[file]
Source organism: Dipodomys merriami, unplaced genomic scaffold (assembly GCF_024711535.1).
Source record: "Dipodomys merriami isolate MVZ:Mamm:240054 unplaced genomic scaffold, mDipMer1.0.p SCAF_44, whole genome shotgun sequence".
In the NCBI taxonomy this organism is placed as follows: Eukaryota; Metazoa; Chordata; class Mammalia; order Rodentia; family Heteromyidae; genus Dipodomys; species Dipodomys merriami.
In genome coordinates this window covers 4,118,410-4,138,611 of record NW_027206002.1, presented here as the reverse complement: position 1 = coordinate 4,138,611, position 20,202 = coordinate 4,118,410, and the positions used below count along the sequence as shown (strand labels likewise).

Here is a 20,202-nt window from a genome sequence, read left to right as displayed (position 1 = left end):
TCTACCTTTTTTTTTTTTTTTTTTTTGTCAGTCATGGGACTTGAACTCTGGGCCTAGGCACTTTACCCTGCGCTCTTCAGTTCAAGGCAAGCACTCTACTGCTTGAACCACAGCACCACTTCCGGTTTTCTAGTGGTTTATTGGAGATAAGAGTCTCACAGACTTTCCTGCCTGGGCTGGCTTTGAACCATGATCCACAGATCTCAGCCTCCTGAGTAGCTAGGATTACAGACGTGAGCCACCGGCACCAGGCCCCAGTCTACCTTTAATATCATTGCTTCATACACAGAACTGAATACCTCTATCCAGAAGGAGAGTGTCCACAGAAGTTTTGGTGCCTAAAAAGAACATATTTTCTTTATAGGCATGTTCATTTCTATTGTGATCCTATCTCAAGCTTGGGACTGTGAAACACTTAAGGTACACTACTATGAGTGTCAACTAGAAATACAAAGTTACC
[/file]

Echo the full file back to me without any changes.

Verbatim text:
Source organism: Dipodomys merriami, unplaced genomic scaffold (assembly GCF_024711535.1).
Source record: "Dipodomys merriami isolate MVZ:Mamm:240054 unplaced genomic scaffold, mDipMer1.0.p SCAF_44, whole genome shotgun sequence".
In the NCBI taxonomy this organism is placed as follows: Eukaryota; Metazoa; Chordata; class Mammalia; order Rodentia; family Heteromyidae; genus Dipodomys; species Dipodomys merriami.
In genome coordinates this window covers 4,118,410-4,138,611 of record NW_027206002.1, presented here as the reverse complement: position 1 = coordinate 4,138,611, position 20,202 = coordinate 4,118,410, and the positions used below count along the sequence as shown (strand labels likewise).

Here is a 20,202-nt window from a genome sequence, read left to right as displayed (position 1 = left end):
TCTACCTTTTTTTTTTTTTTTTTTTTGTCAGTCATGGGACTTGAACTCTGGGCCTAGGCACTTTACCCTGCGCTCTTCAGTTCAAGGCAAGCACTCTACTGCTTGAACCACAGCACCACTTCCGGTTTTCTAGTGGTTTATTGGAGATAAGAGTCTCACAGACTTTCCTGCCTGGGCTGGCTTTGAACCATGATCCACAGATCTCAGCCTCCTGAGTAGCTAGGATTACAGACGTGAGCCACCGGCACCAGGCCCCAGTCTACCTTTAATATCATTGCTTCATACACAGAACTGAATACCTCTATCCAGAAGGAGAGTGTCCACAGAAGTTTTGGTGCCTAAAAAGAACATATTTTCTTTATAGGCATGTTCATTTCTATTGTGATCCTATCTCAAGCTTGGGACTGTGAAACACTTAAGGTACACTACTATGAGTGTCAACTAGAAATACAAAGTTACC